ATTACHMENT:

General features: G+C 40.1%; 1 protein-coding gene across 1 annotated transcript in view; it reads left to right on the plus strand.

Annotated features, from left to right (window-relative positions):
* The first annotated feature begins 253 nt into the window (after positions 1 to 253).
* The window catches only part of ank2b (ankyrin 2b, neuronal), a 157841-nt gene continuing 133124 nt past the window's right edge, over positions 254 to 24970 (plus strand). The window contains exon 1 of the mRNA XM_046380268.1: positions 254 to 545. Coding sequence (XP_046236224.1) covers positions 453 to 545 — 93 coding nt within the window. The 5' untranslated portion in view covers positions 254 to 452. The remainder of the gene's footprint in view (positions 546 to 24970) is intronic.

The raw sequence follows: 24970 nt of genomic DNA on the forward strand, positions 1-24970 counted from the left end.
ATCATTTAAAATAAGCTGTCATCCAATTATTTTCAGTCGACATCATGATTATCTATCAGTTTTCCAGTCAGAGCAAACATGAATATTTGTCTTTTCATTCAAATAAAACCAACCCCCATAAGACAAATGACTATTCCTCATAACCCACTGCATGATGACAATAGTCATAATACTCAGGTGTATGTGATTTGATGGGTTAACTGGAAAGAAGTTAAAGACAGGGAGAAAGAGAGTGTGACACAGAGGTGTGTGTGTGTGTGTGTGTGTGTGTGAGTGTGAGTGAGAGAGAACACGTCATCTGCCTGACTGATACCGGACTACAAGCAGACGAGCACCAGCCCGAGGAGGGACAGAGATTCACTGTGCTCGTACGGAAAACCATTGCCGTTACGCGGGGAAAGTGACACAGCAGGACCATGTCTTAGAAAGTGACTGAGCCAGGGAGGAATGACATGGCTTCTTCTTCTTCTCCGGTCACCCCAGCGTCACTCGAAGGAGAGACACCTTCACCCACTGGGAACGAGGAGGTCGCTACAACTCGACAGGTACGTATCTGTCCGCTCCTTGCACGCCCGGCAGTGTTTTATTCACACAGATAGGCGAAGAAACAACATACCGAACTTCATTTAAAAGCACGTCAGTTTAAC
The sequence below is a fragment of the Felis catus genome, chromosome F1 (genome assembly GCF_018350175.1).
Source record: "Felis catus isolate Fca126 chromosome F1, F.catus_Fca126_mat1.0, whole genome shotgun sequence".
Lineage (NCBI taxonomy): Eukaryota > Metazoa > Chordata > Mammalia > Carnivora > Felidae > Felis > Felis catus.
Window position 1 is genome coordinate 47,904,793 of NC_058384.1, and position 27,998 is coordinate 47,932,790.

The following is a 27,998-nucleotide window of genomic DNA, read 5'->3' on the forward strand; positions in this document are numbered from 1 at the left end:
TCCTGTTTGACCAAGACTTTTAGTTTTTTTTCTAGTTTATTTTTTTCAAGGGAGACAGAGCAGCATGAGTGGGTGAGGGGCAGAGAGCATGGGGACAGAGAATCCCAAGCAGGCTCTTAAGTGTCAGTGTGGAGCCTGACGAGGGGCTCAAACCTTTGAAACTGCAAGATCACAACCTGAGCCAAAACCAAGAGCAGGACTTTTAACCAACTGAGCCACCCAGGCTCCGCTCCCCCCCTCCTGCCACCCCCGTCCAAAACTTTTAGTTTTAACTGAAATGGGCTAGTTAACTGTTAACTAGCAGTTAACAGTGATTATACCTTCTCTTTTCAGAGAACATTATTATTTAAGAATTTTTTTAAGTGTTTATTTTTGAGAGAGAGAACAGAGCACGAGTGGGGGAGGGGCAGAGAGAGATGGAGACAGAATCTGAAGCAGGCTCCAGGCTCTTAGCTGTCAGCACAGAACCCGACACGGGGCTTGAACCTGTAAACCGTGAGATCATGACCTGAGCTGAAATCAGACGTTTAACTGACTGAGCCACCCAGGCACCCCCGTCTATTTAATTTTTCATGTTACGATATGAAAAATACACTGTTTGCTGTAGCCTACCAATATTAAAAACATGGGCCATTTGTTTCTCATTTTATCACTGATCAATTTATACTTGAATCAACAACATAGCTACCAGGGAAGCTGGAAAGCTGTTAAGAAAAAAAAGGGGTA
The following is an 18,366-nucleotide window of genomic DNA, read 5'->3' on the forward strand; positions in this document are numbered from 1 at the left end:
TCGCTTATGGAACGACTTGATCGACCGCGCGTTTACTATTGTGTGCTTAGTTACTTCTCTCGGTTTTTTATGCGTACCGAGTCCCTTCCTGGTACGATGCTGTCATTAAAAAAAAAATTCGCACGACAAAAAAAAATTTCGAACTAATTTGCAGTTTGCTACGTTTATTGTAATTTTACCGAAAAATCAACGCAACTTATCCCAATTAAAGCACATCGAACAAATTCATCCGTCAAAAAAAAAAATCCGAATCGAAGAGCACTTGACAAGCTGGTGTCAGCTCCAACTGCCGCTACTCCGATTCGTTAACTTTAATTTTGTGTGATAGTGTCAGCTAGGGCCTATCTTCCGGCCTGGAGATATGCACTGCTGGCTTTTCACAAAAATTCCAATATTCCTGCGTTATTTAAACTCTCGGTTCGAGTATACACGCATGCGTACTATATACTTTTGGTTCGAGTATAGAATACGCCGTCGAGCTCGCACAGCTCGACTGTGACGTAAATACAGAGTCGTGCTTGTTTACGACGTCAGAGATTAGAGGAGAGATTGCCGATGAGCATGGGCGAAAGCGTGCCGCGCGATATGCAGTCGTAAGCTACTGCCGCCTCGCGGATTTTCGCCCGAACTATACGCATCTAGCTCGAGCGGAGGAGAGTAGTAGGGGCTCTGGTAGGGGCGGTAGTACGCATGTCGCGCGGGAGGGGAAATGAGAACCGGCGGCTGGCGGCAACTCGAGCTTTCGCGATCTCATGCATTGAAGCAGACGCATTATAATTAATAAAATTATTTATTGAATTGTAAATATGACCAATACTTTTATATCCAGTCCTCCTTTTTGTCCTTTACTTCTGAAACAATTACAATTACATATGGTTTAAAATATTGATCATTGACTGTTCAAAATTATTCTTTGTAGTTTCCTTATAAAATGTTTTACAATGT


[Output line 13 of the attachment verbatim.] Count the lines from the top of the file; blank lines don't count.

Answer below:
The following is an 18,366-nucleotide window of genomic DNA, read 5'->3' on the forward strand; positions in this document are numbered from 1 at the left end: